The article argues that Bulgakov’s radically personalist understanding of God elucidates a sophisticated personalist Christian ethics. A novel understanding of the form, end, mat-ter and method of the Christian life can be discerned through Bulgakov’s four theological entry points evident in his great trilogy. First, an overall understanding of the Christian life as a paideia tou kyriou, that is, as a formation to Christ-like be-coming. Divine-humanity, the end of the Christian life, is an imitation of God-Manhood. For Bulgakov, however, the principle of self-emptying that characterizes God-becoming-flesh is a revelation of God’s own personalist nature. Divine peri-choresis as an emptying and filling of the immanent Trinity is revealed economically in the theology of creation, where creation is properly out of nothing to become something through the self-revelation of the Father in the Son and Holy Spirit. Thus, immanent divine being as self-revelation, or “divine Sophia,” has its creaturely counterpart in creation’s becoming a revelation of God, the “creaturely Sophia.” Yet creation also necessitates its own created hypostases to return God’s love offered to the world. The method of human flou-rishing is an imitatio Dei as becoming persons-in-relationship. However, the essence of the Christian life as a kenotic-pleromic ethic in imitation of divine perichoresis, is only possible through receiving the Holy Spirit who descends at Pentecost on all flesh, allowing humanity to seek her ultimate transcendence by actively returning to the Father his divine Love.
Oleh Kindiy, "Patrology, Ecology, and Eschatology: Looking Forward to the Future of the Planet by Looking Back to the Fathers of the Church." Abstract:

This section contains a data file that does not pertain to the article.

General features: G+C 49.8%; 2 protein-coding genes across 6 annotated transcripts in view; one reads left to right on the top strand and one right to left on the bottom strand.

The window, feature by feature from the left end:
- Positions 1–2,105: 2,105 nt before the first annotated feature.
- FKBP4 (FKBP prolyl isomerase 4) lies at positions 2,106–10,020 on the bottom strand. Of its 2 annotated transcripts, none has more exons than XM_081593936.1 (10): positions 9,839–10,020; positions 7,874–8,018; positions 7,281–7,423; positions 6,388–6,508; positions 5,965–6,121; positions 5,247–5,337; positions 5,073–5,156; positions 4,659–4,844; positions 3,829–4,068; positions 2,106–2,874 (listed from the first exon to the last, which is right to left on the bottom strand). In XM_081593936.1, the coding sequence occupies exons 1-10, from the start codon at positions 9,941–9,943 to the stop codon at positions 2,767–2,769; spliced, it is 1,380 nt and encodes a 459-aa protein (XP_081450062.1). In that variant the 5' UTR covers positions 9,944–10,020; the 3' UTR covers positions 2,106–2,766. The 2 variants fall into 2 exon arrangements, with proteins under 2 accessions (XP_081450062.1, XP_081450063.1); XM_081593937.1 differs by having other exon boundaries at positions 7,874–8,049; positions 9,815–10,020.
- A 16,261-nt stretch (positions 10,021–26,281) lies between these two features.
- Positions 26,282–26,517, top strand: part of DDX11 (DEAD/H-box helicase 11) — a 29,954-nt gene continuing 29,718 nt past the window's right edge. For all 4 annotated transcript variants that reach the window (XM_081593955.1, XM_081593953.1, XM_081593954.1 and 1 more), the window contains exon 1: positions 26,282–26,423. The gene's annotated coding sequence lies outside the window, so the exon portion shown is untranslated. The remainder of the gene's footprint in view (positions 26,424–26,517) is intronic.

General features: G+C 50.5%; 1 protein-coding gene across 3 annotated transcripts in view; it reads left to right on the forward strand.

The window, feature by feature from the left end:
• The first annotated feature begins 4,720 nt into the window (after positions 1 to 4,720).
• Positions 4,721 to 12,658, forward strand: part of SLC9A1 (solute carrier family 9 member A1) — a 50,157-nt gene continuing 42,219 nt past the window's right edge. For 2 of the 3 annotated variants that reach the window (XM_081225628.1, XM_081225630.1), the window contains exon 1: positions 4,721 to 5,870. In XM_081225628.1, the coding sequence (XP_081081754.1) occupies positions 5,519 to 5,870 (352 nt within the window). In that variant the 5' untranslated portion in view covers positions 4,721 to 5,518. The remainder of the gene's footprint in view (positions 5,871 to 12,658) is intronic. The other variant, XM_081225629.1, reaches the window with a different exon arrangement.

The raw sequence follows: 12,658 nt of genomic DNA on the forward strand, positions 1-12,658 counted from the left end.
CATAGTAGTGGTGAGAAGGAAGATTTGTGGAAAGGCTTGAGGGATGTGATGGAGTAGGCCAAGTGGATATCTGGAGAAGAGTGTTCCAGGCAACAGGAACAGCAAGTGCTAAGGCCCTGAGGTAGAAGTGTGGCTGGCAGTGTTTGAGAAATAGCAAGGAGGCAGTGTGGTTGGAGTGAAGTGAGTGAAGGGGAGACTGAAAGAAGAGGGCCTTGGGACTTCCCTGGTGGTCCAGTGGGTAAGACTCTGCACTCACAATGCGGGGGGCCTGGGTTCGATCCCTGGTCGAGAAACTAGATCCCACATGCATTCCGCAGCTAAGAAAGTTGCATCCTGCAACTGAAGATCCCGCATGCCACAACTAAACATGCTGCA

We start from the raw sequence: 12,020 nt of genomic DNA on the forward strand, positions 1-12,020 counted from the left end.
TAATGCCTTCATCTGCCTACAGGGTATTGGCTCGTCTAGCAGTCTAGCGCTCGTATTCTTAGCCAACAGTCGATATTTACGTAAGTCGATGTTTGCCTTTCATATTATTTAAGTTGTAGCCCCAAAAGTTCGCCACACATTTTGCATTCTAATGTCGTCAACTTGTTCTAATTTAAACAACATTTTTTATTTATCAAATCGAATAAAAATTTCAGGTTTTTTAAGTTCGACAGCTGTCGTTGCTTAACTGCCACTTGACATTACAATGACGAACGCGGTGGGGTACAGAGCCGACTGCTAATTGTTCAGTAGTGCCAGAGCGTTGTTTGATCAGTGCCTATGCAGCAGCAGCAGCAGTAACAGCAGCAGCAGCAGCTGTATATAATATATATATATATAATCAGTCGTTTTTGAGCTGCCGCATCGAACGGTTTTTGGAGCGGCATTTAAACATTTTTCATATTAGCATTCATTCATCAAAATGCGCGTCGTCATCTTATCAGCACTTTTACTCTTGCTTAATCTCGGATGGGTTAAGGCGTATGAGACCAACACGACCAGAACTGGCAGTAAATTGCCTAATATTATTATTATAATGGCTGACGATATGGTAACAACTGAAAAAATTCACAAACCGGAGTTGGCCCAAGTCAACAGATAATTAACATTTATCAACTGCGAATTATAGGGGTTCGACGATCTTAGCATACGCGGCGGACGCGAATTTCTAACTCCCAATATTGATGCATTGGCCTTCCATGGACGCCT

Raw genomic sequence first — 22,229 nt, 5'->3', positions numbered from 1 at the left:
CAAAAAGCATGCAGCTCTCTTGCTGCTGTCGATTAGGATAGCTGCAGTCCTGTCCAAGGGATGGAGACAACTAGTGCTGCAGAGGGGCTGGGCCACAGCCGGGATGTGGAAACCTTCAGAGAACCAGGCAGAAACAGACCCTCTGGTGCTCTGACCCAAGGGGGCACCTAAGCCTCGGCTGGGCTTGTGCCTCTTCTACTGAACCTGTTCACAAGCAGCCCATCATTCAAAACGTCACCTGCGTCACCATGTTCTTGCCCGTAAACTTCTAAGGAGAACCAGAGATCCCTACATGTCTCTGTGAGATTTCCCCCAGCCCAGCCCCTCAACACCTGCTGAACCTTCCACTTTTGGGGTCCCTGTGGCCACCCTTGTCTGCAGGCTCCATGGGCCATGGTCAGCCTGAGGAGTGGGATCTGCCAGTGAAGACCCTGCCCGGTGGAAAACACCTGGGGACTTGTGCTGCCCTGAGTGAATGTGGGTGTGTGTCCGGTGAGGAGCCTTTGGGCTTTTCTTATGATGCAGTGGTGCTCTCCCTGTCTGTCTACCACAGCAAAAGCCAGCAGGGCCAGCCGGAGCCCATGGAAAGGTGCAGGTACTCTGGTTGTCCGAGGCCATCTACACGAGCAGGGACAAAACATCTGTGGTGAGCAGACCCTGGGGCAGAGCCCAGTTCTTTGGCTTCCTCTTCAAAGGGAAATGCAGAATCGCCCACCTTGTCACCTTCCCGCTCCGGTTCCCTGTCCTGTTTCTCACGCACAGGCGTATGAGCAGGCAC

Nearly a half-century ago in an infamous article, Lynn White Jr. accused Christianity of being complicity in environ-mental degradation, a claim that has met with widespread rebuttal. And yet, there are signs today of renewed ecological degradation in manifold forms, and peoples of all intellectual disciplines and backgrounds are struggling to respond to these challenges. Theologians have their role to play, and this article shows that there are deep theological resources within early Christianity addressing the goodness, stewardship, and salvation of God’s creation. Drawing especially on the patristic literature of such as Irenaeus of Lyons, Clement of Alexandria, Tertullian, Athanasius of Alexandria, John Chrysostom, Basil of Caesarea, Ps-Dionysius the Areopagite, John of Damascus, Maximus the Confessor, Origen of Alexandria, Gregory of Nyssa, Ambrose of Milan, the author argues that we need today new forms of asceticism in addition to fasting from food that will help us forego excessive consumption and in so doing free us to draw into a deeper communion with all of God’s creation.


In this section we have three relatively short stand-alone pieces:
  • Robert F. Slesinski, "Alexander Scriabin: New Age En Avant de la Lettre."
  • Michael Plekon, “Maria Skobtsova: Making a Saint in the Eastern Church Today."
  • Andrew Cuff,"Συμπροσευχή: Defeating the Otherness Mentality with Joint Catholic-Orthodox Prayer."
We also are featuring three essays, and an introductory letter, to a conference on Eastern Christianity and Islam (viewed through the life and work of Louis Massignon) held recently at Heythrop College in the University of London:
  • Patriarch Gregorios III of Antioch and all the East,"Greetings for the Conference of 27 November 2012 on The Life and Thought of Louis Massignon (1883-1962): Comparative Political and Theological Perspectives."
  • Christian Krokus: "Louis Massigon: Vatican II and Beyond"
  • Stefanie Hugh-Donovan, "Louis Massignon, Olivier Clément, Thomas Merton, Christian de Chergé: Radical Hospitality, Radical Faith."
  • Richard J. Sudworth, "Responding to Islam as Priests, Mystics, and Trail Blazers: Louis Massignon, Kenneth Cragg, and Rowan Williams."
Book Reviews:

Michael Plekon reviews Paul Gavrilyuk, Georges Florovsky and the Russian Religious Renaissance (see also my lengthy discussion of the book here.)

And finally I review Augustine Casiday's Remember the Days of Old: Orthodox Thinking on the Patristic Heritage. (My review is a shorter version of the one published here.)